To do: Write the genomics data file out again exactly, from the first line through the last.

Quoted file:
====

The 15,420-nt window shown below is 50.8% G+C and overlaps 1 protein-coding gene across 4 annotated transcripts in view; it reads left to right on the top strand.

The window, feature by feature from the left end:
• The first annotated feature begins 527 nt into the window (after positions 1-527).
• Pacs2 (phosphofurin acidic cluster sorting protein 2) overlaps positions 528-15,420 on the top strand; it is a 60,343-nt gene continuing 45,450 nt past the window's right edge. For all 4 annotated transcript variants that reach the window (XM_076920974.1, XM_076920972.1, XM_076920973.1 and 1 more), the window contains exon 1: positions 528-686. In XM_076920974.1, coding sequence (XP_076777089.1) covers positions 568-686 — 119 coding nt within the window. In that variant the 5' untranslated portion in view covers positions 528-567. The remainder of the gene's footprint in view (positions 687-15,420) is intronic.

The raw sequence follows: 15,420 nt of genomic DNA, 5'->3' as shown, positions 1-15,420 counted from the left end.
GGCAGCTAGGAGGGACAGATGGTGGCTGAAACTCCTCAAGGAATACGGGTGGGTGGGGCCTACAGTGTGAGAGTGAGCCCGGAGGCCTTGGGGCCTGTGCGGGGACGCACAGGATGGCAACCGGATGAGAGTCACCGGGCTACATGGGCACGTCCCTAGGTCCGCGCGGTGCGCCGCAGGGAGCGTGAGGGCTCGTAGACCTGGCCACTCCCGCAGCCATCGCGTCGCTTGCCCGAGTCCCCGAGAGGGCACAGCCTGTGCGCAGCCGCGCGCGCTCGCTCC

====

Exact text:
The 15,420-nt window shown below is 50.8% G+C and overlaps 1 protein-coding gene across 4 annotated transcripts in view; it reads left to right on the top strand.

The window, feature by feature from the left end:
• The first annotated feature begins 527 nt into the window (after positions 1-527).
• Pacs2 (phosphofurin acidic cluster sorting protein 2) overlaps positions 528-15,420 on the top strand; it is a 60,343-nt gene continuing 45,450 nt past the window's right edge. For all 4 annotated transcript variants that reach the window (XM_076920974.1, XM_076920972.1, XM_076920973.1 and 1 more), the window contains exon 1: positions 528-686. In XM_076920974.1, coding sequence (XP_076777089.1) covers positions 568-686 — 119 coding nt within the window. In that variant the 5' untranslated portion in view covers positions 528-567. The remainder of the gene's footprint in view (positions 687-15,420) is intronic.

The raw sequence follows: 15,420 nt of genomic DNA, 5'->3' as shown, positions 1-15,420 counted from the left end.
GGCAGCTAGGAGGGACAGATGGTGGCTGAAACTCCTCAAGGAATACGGGTGGGTGGGGCCTACAGTGTGAGAGTGAGCCCGGAGGCCTTGGGGCCTGTGCGGGGACGCACAGGATGGCAACCGGATGAGAGTCACCGGGCTACATGGGCACGTCCCTAGGTCCGCGCGGTGCGCCGCAGGGAGCGTGAGGGCTCGTAGACCTGGCCACTCCCGCAGCCATCGCGTCGCTTGCCCGAGTCCCCGAGAGGGCACAGCCTGTGCGCAGCCGCGCGCGCTCGCTCC